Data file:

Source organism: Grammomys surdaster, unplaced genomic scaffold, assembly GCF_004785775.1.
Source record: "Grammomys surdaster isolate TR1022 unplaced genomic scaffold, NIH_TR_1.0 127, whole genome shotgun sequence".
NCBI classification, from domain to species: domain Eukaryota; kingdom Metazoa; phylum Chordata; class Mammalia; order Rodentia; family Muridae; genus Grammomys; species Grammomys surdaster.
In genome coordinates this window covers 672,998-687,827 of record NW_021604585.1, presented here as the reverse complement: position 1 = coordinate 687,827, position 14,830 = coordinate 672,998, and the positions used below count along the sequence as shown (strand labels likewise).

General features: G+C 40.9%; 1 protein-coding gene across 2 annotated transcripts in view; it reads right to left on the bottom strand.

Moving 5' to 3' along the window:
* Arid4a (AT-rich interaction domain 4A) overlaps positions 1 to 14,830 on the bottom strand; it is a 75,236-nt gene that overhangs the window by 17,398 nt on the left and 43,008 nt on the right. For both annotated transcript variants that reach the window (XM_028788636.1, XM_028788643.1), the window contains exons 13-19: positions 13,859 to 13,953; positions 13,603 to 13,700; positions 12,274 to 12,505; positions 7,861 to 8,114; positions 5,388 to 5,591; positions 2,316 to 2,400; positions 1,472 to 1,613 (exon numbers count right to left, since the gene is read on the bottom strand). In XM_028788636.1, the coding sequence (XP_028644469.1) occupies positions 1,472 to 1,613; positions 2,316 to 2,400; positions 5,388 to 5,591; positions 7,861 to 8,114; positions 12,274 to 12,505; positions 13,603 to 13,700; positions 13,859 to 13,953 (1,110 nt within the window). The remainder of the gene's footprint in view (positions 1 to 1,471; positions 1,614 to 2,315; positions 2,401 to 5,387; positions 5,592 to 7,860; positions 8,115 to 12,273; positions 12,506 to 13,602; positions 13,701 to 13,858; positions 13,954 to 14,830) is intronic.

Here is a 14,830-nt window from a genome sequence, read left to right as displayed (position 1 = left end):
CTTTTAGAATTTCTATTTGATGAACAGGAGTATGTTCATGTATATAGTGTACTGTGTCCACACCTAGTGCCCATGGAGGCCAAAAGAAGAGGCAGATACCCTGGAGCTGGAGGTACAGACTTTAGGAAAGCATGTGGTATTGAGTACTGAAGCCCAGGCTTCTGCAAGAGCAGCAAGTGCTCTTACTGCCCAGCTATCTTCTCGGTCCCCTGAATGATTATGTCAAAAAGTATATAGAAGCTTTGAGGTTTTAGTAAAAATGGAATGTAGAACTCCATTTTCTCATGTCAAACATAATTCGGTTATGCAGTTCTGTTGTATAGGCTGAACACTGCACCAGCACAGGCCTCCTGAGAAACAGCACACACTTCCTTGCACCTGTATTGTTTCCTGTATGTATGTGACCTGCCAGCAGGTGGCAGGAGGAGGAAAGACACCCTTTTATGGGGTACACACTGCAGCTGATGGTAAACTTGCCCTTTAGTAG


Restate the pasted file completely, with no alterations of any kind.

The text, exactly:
Source organism: Grammomys surdaster, unplaced genomic scaffold, assembly GCF_004785775.1.
Source record: "Grammomys surdaster isolate TR1022 unplaced genomic scaffold, NIH_TR_1.0 127, whole genome shotgun sequence".
NCBI classification, from domain to species: domain Eukaryota; kingdom Metazoa; phylum Chordata; class Mammalia; order Rodentia; family Muridae; genus Grammomys; species Grammomys surdaster.
In genome coordinates this window covers 672,998-687,827 of record NW_021604585.1, presented here as the reverse complement: position 1 = coordinate 687,827, position 14,830 = coordinate 672,998, and the positions used below count along the sequence as shown (strand labels likewise).

General features: G+C 40.9%; 1 protein-coding gene across 2 annotated transcripts in view; it reads right to left on the bottom strand.

Moving 5' to 3' along the window:
* Arid4a (AT-rich interaction domain 4A) overlaps positions 1 to 14,830 on the bottom strand; it is a 75,236-nt gene that overhangs the window by 17,398 nt on the left and 43,008 nt on the right. For both annotated transcript variants that reach the window (XM_028788636.1, XM_028788643.1), the window contains exons 13-19: positions 13,859 to 13,953; positions 13,603 to 13,700; positions 12,274 to 12,505; positions 7,861 to 8,114; positions 5,388 to 5,591; positions 2,316 to 2,400; positions 1,472 to 1,613 (exon numbers count right to left, since the gene is read on the bottom strand). In XM_028788636.1, the coding sequence (XP_028644469.1) occupies positions 1,472 to 1,613; positions 2,316 to 2,400; positions 5,388 to 5,591; positions 7,861 to 8,114; positions 12,274 to 12,505; positions 13,603 to 13,700; positions 13,859 to 13,953 (1,110 nt within the window). The remainder of the gene's footprint in view (positions 1 to 1,471; positions 1,614 to 2,315; positions 2,401 to 5,387; positions 5,592 to 7,860; positions 8,115 to 12,273; positions 12,506 to 13,602; positions 13,701 to 13,858; positions 13,954 to 14,830) is intronic.

Here is a 14,830-nt window from a genome sequence, read left to right as displayed (position 1 = left end):
CTTTTAGAATTTCTATTTGATGAACAGGAGTATGTTCATGTATATAGTGTACTGTGTCCACACCTAGTGCCCATGGAGGCCAAAAGAAGAGGCAGATACCCTGGAGCTGGAGGTACAGACTTTAGGAAAGCATGTGGTATTGAGTACTGAAGCCCAGGCTTCTGCAAGAGCAGCAAGTGCTCTTACTGCCCAGCTATCTTCTCGGTCCCCTGAATGATTATGTCAAAAAGTATATAGAAGCTTTGAGGTTTTAGTAAAAATGGAATGTAGAACTCCATTTTCTCATGTCAAACATAATTCGGTTATGCAGTTCTGTTGTATAGGCTGAACACTGCACCAGCACAGGCCTCCTGAGAAACAGCACACACTTCCTTGCACCTGTATTGTTTCCTGTATGTATGTGACCTGCCAGCAGGTGGCAGGAGGAGGAAAGACACCCTTTTATGGGGTACACACTGCAGCTGATGGTAAACTTGCCCTTTAGTAG